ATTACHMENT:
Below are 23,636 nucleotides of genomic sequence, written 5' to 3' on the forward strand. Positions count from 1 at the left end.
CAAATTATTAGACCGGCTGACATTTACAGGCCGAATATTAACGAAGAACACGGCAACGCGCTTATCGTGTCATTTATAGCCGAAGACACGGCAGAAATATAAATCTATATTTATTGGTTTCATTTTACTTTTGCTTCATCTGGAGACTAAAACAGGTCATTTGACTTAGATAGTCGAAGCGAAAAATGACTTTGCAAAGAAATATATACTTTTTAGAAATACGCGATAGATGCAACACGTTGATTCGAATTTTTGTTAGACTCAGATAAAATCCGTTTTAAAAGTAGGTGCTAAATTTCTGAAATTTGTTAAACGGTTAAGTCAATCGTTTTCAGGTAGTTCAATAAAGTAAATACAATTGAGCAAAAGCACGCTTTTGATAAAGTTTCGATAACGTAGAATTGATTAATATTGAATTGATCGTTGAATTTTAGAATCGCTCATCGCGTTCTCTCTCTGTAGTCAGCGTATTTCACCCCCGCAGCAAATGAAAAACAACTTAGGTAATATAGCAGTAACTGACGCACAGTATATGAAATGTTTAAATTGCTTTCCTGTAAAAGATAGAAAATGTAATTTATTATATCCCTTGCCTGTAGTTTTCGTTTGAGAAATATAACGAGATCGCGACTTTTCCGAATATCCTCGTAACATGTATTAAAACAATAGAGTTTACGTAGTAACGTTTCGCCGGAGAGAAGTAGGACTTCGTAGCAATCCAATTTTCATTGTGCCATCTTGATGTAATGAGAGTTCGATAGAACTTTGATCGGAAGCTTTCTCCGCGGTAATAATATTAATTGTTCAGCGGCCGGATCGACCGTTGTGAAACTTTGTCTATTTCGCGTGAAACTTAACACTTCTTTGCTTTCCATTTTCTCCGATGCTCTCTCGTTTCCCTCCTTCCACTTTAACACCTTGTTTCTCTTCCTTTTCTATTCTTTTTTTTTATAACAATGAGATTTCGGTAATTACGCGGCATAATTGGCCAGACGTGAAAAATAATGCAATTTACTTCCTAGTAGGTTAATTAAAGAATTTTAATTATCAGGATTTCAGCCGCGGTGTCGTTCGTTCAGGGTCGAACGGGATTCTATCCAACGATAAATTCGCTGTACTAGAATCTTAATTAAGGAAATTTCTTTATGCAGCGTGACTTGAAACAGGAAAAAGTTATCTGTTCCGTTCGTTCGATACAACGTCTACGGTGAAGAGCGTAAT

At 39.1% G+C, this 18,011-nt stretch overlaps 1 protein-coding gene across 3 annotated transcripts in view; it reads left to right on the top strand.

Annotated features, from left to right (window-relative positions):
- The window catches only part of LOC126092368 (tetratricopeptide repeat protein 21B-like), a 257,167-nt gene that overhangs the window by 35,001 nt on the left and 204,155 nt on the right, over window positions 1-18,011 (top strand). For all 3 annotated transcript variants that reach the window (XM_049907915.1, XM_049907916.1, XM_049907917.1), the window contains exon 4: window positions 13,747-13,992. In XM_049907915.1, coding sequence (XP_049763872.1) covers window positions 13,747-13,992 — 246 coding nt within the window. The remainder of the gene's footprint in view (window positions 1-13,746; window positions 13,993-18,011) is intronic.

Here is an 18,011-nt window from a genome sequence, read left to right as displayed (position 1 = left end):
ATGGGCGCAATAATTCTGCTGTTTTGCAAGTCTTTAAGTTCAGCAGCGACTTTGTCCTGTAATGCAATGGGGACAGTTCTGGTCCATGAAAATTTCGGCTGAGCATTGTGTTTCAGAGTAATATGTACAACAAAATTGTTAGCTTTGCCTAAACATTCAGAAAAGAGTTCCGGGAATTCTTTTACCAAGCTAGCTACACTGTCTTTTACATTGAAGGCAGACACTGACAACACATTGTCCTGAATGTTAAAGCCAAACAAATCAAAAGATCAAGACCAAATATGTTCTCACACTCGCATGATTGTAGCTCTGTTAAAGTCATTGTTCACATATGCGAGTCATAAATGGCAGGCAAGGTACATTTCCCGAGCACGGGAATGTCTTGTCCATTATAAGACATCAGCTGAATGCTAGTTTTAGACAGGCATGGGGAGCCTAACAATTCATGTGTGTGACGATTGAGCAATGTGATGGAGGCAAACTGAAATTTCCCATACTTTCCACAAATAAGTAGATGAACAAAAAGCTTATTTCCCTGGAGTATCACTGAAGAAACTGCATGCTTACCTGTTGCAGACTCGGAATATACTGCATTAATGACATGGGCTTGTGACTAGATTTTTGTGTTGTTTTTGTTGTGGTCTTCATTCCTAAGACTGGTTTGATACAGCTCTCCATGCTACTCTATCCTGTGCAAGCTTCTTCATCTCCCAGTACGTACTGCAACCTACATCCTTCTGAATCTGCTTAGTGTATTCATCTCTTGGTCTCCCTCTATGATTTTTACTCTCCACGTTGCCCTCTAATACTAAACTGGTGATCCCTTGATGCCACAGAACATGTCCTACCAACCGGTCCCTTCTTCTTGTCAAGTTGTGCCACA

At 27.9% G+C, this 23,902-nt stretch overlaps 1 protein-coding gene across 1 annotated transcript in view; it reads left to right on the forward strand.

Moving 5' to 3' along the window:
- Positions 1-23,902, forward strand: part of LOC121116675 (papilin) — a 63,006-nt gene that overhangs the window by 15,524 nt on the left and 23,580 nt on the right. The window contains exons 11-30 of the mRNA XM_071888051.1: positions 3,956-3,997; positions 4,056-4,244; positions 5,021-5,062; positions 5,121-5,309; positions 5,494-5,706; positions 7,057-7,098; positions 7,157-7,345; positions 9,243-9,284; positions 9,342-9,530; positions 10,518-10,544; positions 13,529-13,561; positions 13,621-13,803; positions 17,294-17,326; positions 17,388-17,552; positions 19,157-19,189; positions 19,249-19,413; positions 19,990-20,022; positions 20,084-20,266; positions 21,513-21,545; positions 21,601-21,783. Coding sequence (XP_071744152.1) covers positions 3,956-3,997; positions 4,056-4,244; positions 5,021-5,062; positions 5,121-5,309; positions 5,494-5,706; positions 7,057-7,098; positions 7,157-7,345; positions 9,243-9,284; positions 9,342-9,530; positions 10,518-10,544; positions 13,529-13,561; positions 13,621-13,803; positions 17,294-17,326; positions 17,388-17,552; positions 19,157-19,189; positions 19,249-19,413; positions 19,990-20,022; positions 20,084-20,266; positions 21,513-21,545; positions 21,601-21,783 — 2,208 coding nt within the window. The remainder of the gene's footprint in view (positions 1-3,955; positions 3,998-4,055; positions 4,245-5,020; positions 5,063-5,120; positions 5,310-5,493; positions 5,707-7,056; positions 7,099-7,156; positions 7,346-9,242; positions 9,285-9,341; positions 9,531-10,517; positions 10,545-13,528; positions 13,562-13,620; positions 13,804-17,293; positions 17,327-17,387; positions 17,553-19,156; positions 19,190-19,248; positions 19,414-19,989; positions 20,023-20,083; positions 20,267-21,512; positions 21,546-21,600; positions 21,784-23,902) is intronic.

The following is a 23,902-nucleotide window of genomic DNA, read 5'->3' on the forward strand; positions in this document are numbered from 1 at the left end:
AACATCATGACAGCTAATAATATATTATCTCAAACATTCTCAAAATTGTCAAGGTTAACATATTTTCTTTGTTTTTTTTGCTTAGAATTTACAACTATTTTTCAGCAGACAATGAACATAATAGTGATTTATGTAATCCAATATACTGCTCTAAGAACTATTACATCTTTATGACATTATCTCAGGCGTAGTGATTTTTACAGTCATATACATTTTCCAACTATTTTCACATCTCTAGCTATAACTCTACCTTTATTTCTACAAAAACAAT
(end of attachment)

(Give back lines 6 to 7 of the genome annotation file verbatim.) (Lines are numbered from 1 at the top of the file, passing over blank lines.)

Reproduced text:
Here is an 18,011-nt window from a genome sequence, read left to right as displayed (position 1 = left end):
ATGGGCGCAATAATTCTGCTGTTTTGCAAGTCTTTAAGTTCAGCAGCGACTTTGTCCTGTAATGCAATGGGGACAGTTCTGGTCCATGAAAATTTCGGCTGAGCATTGTGTTTCAGAGTAATATGTACAACAAAATTGTTAGCTTTGCCTAAACATTCAGAAAAGAGTTCCGGGAATTCTTTTACCAAGCTAGCTACACTGTCTTTTACATTGAAGGCAGACACTGACAACACATTGTCCTGAATGTTAAAGCCAAACAAATCAAAAGATCAAGACCAAATATGTTCTCACACTCGCATGATTGTAGCTCTGTTAAAGTCATTGTTCACATATGCGAGTCATAAATGGCAGGCAAGGTACATTTCCCGAGCACGGGAATGTCTTGTCCATTATAAGACATCAGCTGAATGCTAGTTTTAGACAGGCATGGGGAGCCTAACAATTCATGTGTGTGACGATTGAGCAATGTGATGGAGGCAAACTGAAATTTCCCATACTTTCCACAAATAAGTAGATGAACAAAAAGCTTATTTCCCTGGAGTATCACTGAAGAAACTGCATGCTTACCTGTTGCAGACTCGGAATATACTGCATTAATGACATGGGCTTGTGACTAGATTTTTGTGTTGTTTTTGTTGTGGTCTTCATTCCTAAGACTGGTTTGATACAGCTCTCCATGCTACTCTATCCTGTGCAAGCTTCTTCATCTCCCAGTACGTACTGCAACCTACATCCTTCTGAATCTGCTTAGTGTATTCATCTCTTGGTCTCCCTCTATGATTTTTACTCTCCACGTTGCCCTCTAATACTAAACTGGTGATCCCTTGATGCCACAGAACATGTCCTACCAACCGGTCCCTTCTTCTTGTCAAGTTGTGCCACA